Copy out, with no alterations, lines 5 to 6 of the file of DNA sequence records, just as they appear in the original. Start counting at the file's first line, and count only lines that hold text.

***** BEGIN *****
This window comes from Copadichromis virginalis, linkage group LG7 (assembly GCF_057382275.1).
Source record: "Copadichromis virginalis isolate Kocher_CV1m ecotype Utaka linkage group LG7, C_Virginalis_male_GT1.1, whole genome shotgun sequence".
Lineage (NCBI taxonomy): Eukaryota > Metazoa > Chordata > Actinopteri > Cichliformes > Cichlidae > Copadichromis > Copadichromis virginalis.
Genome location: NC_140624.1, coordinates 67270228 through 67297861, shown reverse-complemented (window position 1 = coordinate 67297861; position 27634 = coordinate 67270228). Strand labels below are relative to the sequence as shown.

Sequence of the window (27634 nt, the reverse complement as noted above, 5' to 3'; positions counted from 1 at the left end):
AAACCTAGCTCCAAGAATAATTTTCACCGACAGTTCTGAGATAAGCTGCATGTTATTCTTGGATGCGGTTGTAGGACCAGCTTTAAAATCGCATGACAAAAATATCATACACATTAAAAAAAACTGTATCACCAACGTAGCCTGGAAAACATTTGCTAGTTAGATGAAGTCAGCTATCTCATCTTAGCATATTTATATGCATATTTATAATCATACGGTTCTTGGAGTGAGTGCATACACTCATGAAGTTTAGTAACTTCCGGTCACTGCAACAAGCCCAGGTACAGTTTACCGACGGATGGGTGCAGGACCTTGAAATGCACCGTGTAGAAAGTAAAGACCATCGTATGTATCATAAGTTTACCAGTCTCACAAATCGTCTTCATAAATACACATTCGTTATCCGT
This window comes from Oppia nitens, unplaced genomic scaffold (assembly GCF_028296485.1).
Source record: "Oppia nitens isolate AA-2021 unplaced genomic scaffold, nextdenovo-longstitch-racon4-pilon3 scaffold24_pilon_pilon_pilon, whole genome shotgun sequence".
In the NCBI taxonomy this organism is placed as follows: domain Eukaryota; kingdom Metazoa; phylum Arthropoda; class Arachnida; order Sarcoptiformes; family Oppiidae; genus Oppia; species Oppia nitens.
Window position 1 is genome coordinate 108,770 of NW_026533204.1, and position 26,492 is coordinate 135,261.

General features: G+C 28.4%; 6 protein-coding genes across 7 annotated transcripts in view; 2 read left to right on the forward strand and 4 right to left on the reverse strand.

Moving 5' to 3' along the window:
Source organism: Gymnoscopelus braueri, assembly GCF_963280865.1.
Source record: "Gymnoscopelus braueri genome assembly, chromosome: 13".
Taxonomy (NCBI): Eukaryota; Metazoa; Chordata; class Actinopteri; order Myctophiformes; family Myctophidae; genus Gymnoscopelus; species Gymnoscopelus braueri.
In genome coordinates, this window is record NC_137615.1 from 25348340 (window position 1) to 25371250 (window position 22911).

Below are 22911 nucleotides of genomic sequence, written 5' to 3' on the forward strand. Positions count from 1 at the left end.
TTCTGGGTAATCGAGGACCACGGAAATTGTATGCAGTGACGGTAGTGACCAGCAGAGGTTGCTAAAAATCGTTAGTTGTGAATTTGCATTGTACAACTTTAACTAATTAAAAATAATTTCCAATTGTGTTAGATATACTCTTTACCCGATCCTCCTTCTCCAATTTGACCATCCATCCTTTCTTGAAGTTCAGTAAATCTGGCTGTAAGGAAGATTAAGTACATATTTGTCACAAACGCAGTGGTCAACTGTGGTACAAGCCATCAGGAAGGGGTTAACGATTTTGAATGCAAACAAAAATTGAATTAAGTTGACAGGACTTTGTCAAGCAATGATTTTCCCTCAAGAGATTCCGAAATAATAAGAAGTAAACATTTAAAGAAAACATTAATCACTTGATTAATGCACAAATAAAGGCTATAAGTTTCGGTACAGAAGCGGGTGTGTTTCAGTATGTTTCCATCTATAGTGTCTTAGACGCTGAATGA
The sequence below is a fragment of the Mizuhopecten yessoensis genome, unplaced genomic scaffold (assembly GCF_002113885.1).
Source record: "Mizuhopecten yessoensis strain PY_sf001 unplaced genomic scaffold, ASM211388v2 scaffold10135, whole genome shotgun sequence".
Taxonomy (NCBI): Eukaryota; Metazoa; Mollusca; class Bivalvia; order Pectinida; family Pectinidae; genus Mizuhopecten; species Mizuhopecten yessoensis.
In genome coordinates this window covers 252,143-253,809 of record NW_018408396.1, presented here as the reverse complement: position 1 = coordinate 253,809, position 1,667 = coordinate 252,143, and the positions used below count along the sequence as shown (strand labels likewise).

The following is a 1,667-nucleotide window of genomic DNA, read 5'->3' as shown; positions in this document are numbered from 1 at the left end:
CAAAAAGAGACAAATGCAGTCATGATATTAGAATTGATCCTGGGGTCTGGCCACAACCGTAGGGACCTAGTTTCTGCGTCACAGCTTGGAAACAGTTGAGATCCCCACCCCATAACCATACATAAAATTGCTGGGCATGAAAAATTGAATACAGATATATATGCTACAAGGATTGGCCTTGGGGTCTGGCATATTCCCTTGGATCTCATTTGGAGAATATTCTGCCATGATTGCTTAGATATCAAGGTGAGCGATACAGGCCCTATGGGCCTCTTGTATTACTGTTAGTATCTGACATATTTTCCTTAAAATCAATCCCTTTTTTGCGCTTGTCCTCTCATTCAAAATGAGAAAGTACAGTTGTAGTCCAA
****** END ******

Sequence of the window (27634 nt, the reverse complement as noted above, 5' to 3'; positions counted from 1 at the left end):
AAACCTAGCTCCAAGAATAATTTTCACCGACAGTTCTGAGATAAGCTGCATGTTATTCTTGGATGCGGTTGTAGGACCAGCTTTAAAATCGCATGACAAAAATATCATACACATTAAAAAAAACTGTATCACCAACGTAGCCTGGAAAACATTTGCTAGTTAGATGAAGTCAGCTATCTCATCTTAGCATATTTATATGCATATTTATAATCATACGGTTCTTGGAGTGAGTGCATACACTCATGAAGTTTAGTAACTTCCGGTCACTGCAACAAGCCCAGGTACAGTTTACCGACGGATGGGTGCAGGACCTTGAAATGCACCGTGTAGAAAGTAAAGACCATCGTATGTATCATAAGTTTACCAGTCTCACAAATCGTCTTCATAAATACACATTCGTTATCCGT